Insurance tends to be regarded by most people as a "set and forget" form of contract. You submit your proposal, it is accepted by the underwriter and cover "incepts", as insurers and insurance brokers like to say. In the great majority of cases, the policies will sleep peacefully in their drawers for the duration, troubled neither by claims nor changes in risk. So does that mean that once you have bought a policy you need never look at it again? Well, not quite; some care and feeding of insurance contracts, or operational maintenance if you prefer, is still required.
This article provides a mere overview of the most commonly appearing insurance contract terms, understanding of and compliance with which are important for the maintenance of effective cover over the life of the policy – its period of insurance.
Change of Risk and Notification Terms
It is standard practice in many classes of insurance for the policy to contain an express term, commonly referred to as a change of risk clause, which requires the insured to inform the insurer of any substantial alteration in the subject matter of the insurance. "Substantial", in this context, means any change that increases either the likelihood or the potential magnitude of loss.
In failing to notify the insurer of a material change in risk, the insured may breach a term of the contract. Where the change involves an already covered risk and is not likely to cause or contribute to a claim, the insurer's remedy is limited to the monetary value of the prejudice it can prove it suffered as a result. That usually will mean only that the insurer can deduct from the settlement amount whatever extra premium or excess it can show that it would have charged. In some situations though the insurer may be able to reject a claim such as, for example, if it can prove that it would have cancelled the policy had it been informed of the change in risk.
If, however, some or all of the loss is outside the scope of cover because the policy does not extend to it, and the insured could have expanded the cover to encompass it but neglected to do so, or if the change takes the subject of the insurance outside the class of risks to which the policy responds, the insurer can simply decline the claim. Moreover, even in the case of a risk which is still within cover, a change which increases the likelihood or size of potential claims may also entitle the insurer to reject them, and the insured will only recover as much of the loss as it can prove would have happened anyway.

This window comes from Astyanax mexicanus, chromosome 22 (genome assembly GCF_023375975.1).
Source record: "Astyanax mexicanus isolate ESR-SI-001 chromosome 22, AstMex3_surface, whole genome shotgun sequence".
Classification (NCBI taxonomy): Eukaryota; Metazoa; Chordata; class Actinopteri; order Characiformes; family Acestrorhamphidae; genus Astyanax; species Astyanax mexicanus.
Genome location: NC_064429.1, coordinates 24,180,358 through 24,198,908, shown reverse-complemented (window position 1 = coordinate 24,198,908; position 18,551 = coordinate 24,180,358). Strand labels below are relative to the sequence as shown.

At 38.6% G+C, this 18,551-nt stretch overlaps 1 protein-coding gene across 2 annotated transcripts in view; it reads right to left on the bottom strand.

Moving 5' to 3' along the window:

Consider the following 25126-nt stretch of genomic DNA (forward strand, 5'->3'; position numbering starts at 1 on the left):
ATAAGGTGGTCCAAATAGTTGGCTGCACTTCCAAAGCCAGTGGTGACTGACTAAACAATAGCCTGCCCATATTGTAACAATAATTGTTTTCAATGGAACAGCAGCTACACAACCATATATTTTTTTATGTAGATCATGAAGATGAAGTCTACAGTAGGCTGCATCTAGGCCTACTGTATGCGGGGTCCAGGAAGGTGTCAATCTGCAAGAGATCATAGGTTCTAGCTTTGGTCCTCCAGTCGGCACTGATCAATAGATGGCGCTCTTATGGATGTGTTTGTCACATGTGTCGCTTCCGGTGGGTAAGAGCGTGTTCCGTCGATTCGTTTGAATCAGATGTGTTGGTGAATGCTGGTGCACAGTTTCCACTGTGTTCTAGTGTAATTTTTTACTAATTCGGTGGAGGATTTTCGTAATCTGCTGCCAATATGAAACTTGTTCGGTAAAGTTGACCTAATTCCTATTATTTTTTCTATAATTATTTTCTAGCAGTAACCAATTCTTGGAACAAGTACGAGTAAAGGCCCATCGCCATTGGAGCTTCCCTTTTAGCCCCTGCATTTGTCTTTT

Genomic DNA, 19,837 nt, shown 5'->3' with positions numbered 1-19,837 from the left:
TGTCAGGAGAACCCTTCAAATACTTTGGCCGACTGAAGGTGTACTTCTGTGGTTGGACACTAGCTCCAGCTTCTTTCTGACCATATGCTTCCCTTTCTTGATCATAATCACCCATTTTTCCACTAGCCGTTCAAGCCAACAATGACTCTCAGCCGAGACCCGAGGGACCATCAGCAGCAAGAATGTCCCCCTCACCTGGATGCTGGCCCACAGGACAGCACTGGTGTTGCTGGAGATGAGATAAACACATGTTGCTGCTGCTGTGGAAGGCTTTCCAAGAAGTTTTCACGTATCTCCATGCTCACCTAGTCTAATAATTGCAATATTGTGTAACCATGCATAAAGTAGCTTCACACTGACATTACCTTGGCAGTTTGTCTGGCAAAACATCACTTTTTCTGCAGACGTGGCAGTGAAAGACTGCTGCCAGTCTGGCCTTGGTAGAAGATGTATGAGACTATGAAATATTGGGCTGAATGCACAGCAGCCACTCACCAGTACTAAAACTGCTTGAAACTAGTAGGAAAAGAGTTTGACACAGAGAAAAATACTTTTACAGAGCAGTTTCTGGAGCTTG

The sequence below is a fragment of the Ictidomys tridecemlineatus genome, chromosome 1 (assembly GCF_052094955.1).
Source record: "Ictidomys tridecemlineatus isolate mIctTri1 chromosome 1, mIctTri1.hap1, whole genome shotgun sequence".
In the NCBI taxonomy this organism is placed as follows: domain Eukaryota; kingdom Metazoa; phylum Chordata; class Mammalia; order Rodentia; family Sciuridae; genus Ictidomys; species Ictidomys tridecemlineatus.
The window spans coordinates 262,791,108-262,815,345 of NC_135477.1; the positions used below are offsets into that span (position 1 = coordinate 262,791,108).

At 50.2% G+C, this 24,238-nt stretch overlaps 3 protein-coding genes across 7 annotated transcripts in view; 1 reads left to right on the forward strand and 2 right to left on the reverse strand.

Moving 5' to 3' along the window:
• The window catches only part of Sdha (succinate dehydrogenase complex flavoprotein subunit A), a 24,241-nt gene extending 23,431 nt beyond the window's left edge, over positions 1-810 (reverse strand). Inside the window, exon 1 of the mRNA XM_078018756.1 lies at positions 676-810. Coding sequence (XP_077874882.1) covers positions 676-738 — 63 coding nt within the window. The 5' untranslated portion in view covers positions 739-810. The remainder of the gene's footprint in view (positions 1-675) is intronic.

Reasonable Precautions to Avoid Loss
Another common feature of both Property and Liability insurance is a term that the insured must take all reasonable care and precautions to avoid or minimise losses, and mitigate them if they do occur.
Such provisions do not mean that the insured must take all necessary measures to avoid a covered claim. If that interpretation were feasible and enforceable what would be the point of the insurance? What is required in practical terms is that the insured conduct themselves and manage their affairs with a reasonable degree of prudence and care, so as to avoid or reduce foreseeable risk.
However it is worded, a policy condition that purports to require that the insured take all reasonable precautions to avoid loss will not be breached by mere negligence. What is required is a substantially higher degree of culpability, essentially deliberate courting or reckless disregard of an apprehended or obvious hazard, that is capable of amelioration by means that are within the insured's power and which it is reasonable to expect of them.
Assuming there was, in fact, breach of such a policy term, the insured may still be able to claim on the policy if they can prove on the balance of probabilities that even if they had taken all reasonable precautions, the loss, or some portion of it, would still have occurred.
Instalment Contracts of Insurance
If you have entered into an annually-renewable insurance contract, the premium for which is payable in monthly instalments, then obviously the primary obligation which you must discharge in order to maintain it is that of keeping up the payments. The equally obvious question that arises is, what happens if you don't? Does the policy simply lapse at the end of the month or must the insurer take some positive steps to terminate it?
An Insurer can cancel an instalment contract of insurance for non-payment, where:
- the policy contains an express provision for a right of cancellation and the insurer clearly informed the insured of this provision in writing, before entry into the contract;
- the premium instalment has remained due and outstanding for at least a month; and
- proper and explicit notice of the cancellation was given.
An insurer cannot refuse to pay a claim under an instalment policy because of non-payment of premium, again unless there was an explicit, pre-contractual notice to that effect, and at least one instalment of premium is more than 14 days overdue.
Key takeaways for policyholders
Operational maintenance of insurance contracts is a necessary and important exercise. Policyholders who set and forget may find themselves left with unsuitable, insufficient or no coverage.
At a minimum, policyholders should consider whether:
- there have been any substantial changes to the subject matter of the insurance;
- they are taking reasonable precautions to avoid / mitigate loss; and
- premium payments are up-to-date.